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At a time when China was not a twelve hour flight away, the sentiment was clear: don’t stop striving for knowledge.
In Medina, Muhammad appointed teachers whose sole occupation was to teach the community. His wife Aisha taught men and women for more than forty years at the mosque, becoming the first of thousands of female scholars to teach throughout history, following the Quranic and Prophetic decree.
Free education and student accommodation was a feature in the early Muslim community: soon thousands of primary and secondary schools formed across the Muslim world, with the world’s first university in Karaouine, founded in 859. At a time when learning in Europe was confined to the monasteries, the education system under Islamic civilisation was even more significant in its access to all. Indeed European models we see today were inspired by early Islamic templates, which were the first to form the notion of graduation and diplomas.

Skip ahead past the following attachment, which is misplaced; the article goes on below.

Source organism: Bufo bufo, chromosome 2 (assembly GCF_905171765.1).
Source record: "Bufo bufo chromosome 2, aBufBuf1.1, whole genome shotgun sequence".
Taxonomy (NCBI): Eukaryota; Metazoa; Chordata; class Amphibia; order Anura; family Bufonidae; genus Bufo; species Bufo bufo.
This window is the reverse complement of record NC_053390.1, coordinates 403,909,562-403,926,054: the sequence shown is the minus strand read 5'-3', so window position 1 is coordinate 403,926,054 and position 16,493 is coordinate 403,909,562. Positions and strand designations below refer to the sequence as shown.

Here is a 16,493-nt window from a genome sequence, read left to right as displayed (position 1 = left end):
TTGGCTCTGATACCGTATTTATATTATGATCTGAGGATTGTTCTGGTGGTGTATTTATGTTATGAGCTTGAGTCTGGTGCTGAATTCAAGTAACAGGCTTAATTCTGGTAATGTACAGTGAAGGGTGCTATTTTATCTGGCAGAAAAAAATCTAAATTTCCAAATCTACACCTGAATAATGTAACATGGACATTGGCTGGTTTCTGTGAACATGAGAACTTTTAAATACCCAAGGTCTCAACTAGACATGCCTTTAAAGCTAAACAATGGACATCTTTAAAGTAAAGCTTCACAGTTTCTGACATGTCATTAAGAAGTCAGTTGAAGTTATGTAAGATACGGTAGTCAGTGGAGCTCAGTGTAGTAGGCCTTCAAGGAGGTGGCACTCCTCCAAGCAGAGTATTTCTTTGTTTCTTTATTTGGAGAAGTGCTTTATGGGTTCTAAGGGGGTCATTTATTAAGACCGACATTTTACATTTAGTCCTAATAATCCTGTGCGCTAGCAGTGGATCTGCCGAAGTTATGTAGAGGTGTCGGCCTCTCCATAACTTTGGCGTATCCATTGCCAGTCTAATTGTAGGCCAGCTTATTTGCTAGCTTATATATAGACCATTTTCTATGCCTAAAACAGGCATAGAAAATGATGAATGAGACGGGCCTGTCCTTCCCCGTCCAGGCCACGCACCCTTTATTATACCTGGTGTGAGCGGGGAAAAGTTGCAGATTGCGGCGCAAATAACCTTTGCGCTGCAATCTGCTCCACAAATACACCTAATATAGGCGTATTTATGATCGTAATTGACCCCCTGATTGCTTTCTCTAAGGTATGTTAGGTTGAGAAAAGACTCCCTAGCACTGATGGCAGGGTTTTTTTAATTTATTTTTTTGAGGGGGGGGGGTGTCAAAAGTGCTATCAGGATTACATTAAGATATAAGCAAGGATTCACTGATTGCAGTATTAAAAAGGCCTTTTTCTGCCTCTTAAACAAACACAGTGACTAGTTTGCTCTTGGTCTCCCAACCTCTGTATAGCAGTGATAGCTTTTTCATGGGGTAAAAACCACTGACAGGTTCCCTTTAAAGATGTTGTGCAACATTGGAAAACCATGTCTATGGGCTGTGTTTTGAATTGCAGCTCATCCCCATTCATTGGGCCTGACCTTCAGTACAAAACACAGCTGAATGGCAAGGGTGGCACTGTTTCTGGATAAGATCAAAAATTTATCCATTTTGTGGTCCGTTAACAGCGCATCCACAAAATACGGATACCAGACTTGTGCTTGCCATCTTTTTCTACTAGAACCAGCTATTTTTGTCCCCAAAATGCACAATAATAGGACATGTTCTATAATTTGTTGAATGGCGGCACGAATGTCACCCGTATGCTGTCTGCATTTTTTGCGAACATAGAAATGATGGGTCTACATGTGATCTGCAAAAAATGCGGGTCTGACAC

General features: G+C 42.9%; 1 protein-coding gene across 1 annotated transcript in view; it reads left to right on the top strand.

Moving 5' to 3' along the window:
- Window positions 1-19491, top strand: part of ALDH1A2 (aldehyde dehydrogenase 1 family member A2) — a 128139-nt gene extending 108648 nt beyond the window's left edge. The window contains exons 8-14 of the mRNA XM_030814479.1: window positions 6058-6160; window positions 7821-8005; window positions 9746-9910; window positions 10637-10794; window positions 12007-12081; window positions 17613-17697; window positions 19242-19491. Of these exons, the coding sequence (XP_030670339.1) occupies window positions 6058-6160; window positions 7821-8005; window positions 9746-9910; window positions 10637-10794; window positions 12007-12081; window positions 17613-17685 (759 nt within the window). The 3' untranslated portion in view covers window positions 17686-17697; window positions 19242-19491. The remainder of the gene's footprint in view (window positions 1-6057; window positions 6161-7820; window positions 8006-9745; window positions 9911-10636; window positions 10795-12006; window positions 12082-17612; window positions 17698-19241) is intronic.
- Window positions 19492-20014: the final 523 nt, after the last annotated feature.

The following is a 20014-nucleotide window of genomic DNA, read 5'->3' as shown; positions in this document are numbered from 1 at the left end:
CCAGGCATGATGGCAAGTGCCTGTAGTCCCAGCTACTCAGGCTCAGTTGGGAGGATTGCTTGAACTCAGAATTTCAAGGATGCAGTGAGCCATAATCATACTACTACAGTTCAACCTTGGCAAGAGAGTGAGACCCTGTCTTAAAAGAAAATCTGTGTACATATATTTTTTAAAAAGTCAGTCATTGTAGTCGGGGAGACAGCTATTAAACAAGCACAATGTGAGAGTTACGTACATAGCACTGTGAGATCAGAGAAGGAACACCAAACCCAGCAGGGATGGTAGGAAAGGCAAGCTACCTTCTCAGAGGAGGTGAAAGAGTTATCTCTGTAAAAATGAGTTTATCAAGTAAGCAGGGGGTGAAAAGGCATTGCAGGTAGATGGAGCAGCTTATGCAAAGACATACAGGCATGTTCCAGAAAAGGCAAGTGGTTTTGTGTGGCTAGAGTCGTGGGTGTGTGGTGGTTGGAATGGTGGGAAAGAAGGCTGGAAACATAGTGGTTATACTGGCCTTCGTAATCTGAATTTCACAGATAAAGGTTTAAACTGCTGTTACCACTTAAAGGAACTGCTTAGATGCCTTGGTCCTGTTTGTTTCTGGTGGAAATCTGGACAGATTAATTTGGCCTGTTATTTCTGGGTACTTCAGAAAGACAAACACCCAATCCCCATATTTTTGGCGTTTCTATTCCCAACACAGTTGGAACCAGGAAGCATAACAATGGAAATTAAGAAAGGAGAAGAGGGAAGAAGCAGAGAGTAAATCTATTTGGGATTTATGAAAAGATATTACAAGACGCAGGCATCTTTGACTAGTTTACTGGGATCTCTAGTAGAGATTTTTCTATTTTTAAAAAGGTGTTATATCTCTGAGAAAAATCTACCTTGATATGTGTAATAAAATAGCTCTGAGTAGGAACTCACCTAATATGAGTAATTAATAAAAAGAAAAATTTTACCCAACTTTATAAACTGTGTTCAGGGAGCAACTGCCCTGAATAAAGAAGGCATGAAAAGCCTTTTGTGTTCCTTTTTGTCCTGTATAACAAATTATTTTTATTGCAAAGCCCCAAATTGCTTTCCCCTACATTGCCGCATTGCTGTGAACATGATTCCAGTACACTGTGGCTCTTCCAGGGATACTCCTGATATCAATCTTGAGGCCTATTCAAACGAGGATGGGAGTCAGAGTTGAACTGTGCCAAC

Muhammad’s commitment to education led to a burst of scientific and philosophical thought in the medieval Islamic world. Muslim scientists of this period, including Averroes and Avicenna, developed new theories in physics, physiology, chemistry, mathematics, geology and almost every branch of science today. Ibn Khaldun is thought to be the forerunner of several social sciences such as sociology, historiography and demographics. Philosophers, like Al-Farabi, not only responded to the works of Greek philosophers such as Plato and Aristotle but also formed their own theories of psychology and politics. Their advances in education were a clear response to the encouragement of Muhammad: “Seek knowledge from the cradle to the grave”.
Muslims today continue to advance Muhammad’s legacy by entering every field of education.